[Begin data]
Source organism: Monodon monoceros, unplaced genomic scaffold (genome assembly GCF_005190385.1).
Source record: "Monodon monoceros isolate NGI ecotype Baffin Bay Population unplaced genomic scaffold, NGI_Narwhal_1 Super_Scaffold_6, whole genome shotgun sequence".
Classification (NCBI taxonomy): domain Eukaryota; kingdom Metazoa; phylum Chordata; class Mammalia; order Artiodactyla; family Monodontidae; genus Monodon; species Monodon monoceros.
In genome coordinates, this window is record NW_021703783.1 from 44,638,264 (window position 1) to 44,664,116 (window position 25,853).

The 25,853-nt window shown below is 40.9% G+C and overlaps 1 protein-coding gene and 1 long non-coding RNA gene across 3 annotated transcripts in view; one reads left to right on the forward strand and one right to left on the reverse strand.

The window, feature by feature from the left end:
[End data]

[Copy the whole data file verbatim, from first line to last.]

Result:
Source organism: Monodon monoceros, unplaced genomic scaffold (genome assembly GCF_005190385.1).
Source record: "Monodon monoceros isolate NGI ecotype Baffin Bay Population unplaced genomic scaffold, NGI_Narwhal_1 Super_Scaffold_6, whole genome shotgun sequence".
Classification (NCBI taxonomy): domain Eukaryota; kingdom Metazoa; phylum Chordata; class Mammalia; order Artiodactyla; family Monodontidae; genus Monodon; species Monodon monoceros.
In genome coordinates, this window is record NW_021703783.1 from 44,638,264 (window position 1) to 44,664,116 (window position 25,853).

The 25,853-nt window shown below is 40.9% G+C and overlaps 1 protein-coding gene and 1 long non-coding RNA gene across 3 annotated transcripts in view; one reads left to right on the forward strand and one right to left on the reverse strand.

The window, feature by feature from the left end: